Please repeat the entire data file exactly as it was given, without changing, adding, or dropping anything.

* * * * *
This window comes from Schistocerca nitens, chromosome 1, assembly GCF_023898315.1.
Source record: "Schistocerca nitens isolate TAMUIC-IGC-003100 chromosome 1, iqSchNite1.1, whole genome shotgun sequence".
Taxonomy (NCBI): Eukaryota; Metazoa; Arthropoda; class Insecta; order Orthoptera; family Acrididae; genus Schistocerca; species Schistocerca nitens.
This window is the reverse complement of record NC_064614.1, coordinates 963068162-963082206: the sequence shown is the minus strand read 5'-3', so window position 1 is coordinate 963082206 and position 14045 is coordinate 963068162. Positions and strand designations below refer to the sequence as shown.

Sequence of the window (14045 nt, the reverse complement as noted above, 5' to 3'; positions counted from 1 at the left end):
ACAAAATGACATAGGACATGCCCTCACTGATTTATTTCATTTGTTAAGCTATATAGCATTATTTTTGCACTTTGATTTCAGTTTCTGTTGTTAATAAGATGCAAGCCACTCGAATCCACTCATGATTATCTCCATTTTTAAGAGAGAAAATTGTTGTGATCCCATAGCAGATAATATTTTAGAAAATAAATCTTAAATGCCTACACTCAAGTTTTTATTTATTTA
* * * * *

This window comes from Schistocerca nitens, chromosome 1, assembly GCF_023898315.1.
Source record: "Schistocerca nitens isolate TAMUIC-IGC-003100 chromosome 1, iqSchNite1.1, whole genome shotgun sequence".
Taxonomy (NCBI): Eukaryota; Metazoa; Arthropoda; class Insecta; order Orthoptera; family Acrididae; genus Schistocerca; species Schistocerca nitens.
This window is the reverse complement of record NC_064614.1, coordinates 963068162-963082206: the sequence shown is the minus strand read 5'-3', so window position 1 is coordinate 963082206 and position 14045 is coordinate 963068162. Positions and strand designations below refer to the sequence as shown.

Sequence of the window (14045 nt, the reverse complement as noted above, 5' to 3'; positions counted from 1 at the left end):
ACAAAATGACATAGGACATGCCCTCACTGATTTATTTCATTTGTTAAGCTATATAGCATTATTTTTGCACTTTGATTTCAGTTTCTGTTGTTAATAAGATGCAAGCCACTCGAATCCACTCATGATTATCTCCATTTTTAAGAGAGAAAATTGTTGTGATCCCATAGCAGATAATATTTTAGAAAATAAATCTTAAATGCCTACACTCAAGTTTTTATTTATTTA